LAS VEGAS -- Former NFL punter Joe Prokop and two Las Vegas-area businessmen face federal conspiracy and fraud charges for allegedly helping people use the Americans with Disabilities Act to avoid paying federal income taxes, prosecutors said Thursday.
Prokop, 48, of Upland, Calif., was arrested Wednesday in Los Angeles and was being held pending arraignment Friday on a 21-count indictment handed up by a federal grand jury in Nevada, said Natalie Collins, a spokeswoman for U.S. Attorney Gregory Brower in Las Vegas.
Prokop was a journeyman punter who played for the Green Bay Packers, the San Diego Chargers, the New York Jets, the San Francisco 49ers, the Miami Dolphins and the New York Giants in seven NFL seasons.
He was identified in an indictment unsealed Wednesday as marketing director of Oryan Management and Financial Services, a company that created a product called Tax Break 2000 and paid a commission to a now-defunct Las Vegas firm, National Audit Defense Network, to sell it.
The indictment alleges Tax Break 2000 was a shopping Web site that let subscribers exploit a provision of the Americans with Disabilities Act of 1990 by letting them claim a tax credit to offset costs of making facilities accessible to disabled people.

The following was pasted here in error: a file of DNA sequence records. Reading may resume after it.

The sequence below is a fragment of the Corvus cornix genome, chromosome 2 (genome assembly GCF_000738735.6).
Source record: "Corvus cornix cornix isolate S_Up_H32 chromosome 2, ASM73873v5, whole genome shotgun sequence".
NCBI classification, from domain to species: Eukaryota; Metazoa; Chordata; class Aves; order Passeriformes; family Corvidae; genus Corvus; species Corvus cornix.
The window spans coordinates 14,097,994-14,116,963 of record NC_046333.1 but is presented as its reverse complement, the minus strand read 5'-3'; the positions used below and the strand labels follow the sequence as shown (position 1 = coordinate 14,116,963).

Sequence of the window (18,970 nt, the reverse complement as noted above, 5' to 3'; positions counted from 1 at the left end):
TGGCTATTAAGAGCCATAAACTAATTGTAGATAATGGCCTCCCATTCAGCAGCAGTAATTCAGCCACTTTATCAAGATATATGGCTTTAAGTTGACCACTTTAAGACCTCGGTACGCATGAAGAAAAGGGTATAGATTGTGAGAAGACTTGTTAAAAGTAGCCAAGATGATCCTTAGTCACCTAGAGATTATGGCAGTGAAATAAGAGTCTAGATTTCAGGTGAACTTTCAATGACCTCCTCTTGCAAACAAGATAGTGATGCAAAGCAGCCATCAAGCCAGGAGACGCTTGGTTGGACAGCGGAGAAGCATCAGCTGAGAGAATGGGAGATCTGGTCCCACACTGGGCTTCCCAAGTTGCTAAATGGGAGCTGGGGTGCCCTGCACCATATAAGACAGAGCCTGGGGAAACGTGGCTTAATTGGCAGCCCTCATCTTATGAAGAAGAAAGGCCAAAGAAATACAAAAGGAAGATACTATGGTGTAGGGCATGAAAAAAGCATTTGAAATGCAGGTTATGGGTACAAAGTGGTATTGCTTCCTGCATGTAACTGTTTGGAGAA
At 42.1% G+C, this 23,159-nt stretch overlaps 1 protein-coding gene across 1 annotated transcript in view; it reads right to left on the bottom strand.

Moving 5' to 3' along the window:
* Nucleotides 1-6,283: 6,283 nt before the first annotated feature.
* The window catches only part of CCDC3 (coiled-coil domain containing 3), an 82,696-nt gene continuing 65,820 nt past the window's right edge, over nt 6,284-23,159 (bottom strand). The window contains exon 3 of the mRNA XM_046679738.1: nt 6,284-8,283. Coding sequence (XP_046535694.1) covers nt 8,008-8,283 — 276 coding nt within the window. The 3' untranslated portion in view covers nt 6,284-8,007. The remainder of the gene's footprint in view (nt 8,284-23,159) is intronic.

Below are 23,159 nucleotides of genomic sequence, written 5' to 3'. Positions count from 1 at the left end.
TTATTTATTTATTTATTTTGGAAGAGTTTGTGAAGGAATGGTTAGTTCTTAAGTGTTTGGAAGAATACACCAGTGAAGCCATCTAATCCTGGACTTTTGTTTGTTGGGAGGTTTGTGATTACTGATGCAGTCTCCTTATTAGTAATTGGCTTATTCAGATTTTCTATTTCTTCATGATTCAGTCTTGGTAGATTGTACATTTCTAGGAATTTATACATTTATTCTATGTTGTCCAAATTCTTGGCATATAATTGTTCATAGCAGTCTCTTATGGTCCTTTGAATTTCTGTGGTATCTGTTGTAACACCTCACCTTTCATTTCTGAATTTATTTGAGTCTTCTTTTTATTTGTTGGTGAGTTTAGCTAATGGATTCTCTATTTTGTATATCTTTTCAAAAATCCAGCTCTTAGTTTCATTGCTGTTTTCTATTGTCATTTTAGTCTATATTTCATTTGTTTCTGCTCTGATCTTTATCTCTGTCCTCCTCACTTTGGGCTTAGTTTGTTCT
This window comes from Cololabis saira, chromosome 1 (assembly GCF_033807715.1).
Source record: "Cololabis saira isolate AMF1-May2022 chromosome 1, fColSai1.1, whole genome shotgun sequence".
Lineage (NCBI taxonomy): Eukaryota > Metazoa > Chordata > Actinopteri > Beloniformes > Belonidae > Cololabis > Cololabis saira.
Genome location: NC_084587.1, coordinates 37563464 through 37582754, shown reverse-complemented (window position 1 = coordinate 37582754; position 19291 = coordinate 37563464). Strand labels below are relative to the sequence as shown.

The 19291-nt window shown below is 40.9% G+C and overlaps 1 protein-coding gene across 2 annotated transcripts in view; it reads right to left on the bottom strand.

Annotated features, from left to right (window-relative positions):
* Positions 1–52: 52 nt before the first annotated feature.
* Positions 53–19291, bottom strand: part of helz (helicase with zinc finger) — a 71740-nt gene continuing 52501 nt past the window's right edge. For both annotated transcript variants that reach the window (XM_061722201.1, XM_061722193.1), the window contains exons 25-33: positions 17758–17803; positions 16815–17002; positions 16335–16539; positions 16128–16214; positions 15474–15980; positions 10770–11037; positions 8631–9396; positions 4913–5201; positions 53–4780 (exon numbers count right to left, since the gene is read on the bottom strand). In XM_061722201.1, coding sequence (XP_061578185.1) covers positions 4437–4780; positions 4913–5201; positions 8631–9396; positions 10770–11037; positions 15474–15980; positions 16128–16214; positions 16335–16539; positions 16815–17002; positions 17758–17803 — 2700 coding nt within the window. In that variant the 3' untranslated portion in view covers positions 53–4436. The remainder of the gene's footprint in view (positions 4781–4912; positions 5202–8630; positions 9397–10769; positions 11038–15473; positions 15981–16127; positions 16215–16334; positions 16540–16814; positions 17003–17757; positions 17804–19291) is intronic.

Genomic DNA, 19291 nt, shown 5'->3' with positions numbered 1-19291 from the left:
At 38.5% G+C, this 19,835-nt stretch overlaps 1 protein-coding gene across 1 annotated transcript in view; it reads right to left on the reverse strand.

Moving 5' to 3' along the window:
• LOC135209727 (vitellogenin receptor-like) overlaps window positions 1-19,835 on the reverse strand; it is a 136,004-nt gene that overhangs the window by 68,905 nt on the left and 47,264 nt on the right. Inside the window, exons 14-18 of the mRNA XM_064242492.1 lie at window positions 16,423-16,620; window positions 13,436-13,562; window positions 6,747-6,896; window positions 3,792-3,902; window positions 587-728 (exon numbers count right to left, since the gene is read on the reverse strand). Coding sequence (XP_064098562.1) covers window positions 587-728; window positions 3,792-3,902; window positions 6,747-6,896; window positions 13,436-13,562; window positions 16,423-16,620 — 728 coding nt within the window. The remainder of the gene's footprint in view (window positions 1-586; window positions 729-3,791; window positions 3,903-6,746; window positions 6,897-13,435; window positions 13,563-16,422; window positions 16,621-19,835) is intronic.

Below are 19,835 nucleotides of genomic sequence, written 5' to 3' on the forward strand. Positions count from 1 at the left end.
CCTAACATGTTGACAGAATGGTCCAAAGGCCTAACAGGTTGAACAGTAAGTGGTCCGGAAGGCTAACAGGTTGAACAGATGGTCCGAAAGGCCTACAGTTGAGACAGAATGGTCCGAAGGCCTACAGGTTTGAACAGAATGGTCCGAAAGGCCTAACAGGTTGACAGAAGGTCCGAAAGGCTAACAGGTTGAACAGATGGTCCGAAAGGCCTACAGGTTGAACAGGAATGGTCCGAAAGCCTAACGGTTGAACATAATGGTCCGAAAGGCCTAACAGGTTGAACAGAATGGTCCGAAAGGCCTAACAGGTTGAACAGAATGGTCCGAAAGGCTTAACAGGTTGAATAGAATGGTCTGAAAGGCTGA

A co-defendant, Alan Rodrigues, 49, of Henderson, is identified as the former general manager of the National Audit Defense Network, which sold Tax Break 2000 from 2002-04.
Rodrigues, who also is identified as a former casino owner and pit boss, was arrested Wednesday and arraigned in federal court in Las Vegas before a magistrate judge. He was allowed to remain free without bond pending trial April 7, Collins said.
An arrest warrant was pending for Weston Coolidge, Collins said. He was identified as a Las Vegas businessman and former National Audit Defense Network chairman and president.
Prokop, Rodrigues and Coolidge each face up to 150 years in federal prison if convicted of the charges against them: conspiracy to defraud the United States, 15 counts of aiding in the preparation of materially false income tax returns, and five counts of mail fraud.